As NATO approaches its 70th anniversary, the alliance sustains its relevance by maintaining the trans-Atlantic bonds in the face of different challenges, NATO Secretary General Jens Stoltenberg said today in Kosic, Slovakia.
The alliance was founded after World War II to prevent World War III. “For 40 years since NATO was established back in 1949, until the Berlin Wall came down in 1989, NATO did actually only one thing: and that was to deter the Soviet Union,” the secretary general said at a “Bucharest 9” meeting, an initiative begun by Romania in 2014 as a platform for strengthening cooperation among Bulgaria, the Czech Republic, Estonia, Latvia, Lithuania, Poland, Romania, Slovakia and Hungary.
The mission to deter the Soviet Union was serious, and it was the only priority for the Western alliance, Stoltenberg said. “We were able then to end the Cold War without one single shot being fired on European soil,” he added.
The fall of the Soviet Union and Warsaw Pact led to calls for the alliance to disband on the grounds that NATO was outdated and unneeded in a post-Soviet Europe.
NATO turned its attention toward the Balkans and helped end the unrest that threatened the continent. “We helped to end two wars in the Balkans — Bosnia-Herzegovina and Serbia-Kosovo,” the secretary general said. “We started to also address the global fight against terrorism with our mission in Afghanistan.”
Beyond NATO’s Borders
For 25 years, the alliance’s focus was “beyond NATO territory, beyond Europe, fighting terrorism, managing crises beyond our borders,” he said.
Then came Russia’s actions in Georgia, followed by its illegal annexation of Crimea from Ukraine. A more aggressive Russia is now using force in Eastern Ukraine. Meanwhile, the alliance still has to continue its part in the fight against terrorism and the Islamic State of Iraq and Syria. The alliance still supports training Afghan security forces, and alliance service members have missions to the south.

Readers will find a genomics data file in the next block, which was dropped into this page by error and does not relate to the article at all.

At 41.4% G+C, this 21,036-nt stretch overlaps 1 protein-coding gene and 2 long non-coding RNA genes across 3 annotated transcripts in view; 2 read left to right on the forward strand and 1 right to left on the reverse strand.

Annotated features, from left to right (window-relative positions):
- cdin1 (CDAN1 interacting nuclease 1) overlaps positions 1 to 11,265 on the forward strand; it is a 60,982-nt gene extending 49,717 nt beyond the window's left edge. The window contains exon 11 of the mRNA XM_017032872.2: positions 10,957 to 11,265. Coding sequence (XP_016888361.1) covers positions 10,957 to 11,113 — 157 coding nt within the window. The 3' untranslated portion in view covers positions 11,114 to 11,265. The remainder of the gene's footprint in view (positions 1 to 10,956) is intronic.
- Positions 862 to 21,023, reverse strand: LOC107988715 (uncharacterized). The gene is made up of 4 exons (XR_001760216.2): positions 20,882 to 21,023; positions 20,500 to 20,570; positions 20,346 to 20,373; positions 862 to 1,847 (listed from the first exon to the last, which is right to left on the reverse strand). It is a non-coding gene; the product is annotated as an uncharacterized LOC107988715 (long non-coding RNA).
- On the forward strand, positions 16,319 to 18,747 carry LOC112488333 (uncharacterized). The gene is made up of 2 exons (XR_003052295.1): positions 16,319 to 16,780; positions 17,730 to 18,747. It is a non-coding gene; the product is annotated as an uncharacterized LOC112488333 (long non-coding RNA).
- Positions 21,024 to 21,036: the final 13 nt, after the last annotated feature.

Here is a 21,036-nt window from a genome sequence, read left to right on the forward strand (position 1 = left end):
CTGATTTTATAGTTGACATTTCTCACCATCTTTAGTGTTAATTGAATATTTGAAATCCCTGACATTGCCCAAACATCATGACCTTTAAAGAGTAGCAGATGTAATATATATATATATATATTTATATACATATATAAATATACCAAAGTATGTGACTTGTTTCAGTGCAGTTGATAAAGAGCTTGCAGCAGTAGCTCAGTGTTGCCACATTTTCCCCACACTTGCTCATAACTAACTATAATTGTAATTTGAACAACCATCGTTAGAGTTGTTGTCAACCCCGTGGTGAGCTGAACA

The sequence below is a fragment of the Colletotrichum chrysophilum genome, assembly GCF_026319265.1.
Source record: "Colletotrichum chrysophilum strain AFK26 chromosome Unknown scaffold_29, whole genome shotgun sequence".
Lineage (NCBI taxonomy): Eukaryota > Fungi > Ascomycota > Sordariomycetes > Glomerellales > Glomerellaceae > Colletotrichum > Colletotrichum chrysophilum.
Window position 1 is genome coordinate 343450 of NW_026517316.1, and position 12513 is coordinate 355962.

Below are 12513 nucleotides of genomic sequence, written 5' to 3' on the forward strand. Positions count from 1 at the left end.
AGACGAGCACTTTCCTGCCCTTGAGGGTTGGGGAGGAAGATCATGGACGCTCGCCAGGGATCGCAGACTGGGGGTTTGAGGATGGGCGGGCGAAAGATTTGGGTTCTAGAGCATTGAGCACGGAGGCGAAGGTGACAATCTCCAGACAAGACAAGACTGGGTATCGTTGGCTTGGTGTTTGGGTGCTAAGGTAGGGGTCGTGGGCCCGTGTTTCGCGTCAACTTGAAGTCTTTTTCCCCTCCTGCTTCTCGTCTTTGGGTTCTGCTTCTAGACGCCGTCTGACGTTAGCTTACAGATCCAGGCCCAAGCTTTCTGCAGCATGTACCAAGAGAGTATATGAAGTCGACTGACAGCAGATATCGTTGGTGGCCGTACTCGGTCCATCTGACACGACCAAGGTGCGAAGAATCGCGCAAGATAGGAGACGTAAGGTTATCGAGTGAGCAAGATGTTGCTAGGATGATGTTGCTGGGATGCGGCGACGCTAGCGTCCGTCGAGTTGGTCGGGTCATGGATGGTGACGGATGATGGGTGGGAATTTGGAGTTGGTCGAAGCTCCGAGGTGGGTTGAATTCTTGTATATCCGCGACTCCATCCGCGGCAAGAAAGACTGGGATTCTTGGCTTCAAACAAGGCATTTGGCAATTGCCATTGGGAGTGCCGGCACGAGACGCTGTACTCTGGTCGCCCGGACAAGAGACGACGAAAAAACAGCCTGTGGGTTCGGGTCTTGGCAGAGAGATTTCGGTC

“We don’t have the luxury of either fighting terrorism or focusing on collective defense in Europe. We have to do both things at the same time,” Stoltenberg said. “I am actually quite impressed by NATO, by the way we have been able to … adapt — again — to respond to a changing and more unpredictable security environment.”
Changing Security Environment
The security environment is changing again. “We see Russia using force against neighbors as they have done in Ukraine,” he said. “But what really is also of concern now is that Russia is violating a cornerstone arms control agreement, the [Intermediate-range Nuclear Forces Treaty].”
That treaty bans all intermediate-range weapons and has served the people of Europe well, he said. Russia is again developing and deploying these intermediate-range weapons in Europe. “We continue to call on Russia to come back into compliance with this treaty,” the secretary general said. “We don’t want a new arms race. We don’t want a new Cold War. We actually want dialogue with Russia, because Russia is our neighbor. Russia is here to stay.”
The NATO allies responded as one to Russia’s INF provocation, he said, and have also united around the eastern partners. Still, he added, NATO upholds the values of the member states.
“We see differences on trade issues, on climate change, on issues like, for instance, the Iran nuclear deal. We have seen internal discussions in NATO about burden-sharing, defense investments,” Stoltenberg said. “But the lesson we have learned is that … NATO has always been able to overcome them and to unite and stand together, again, around our core task, to defend and protect each other — because we know that we are stronger together than alone, and by preserving peace, we create a foundation for stability.”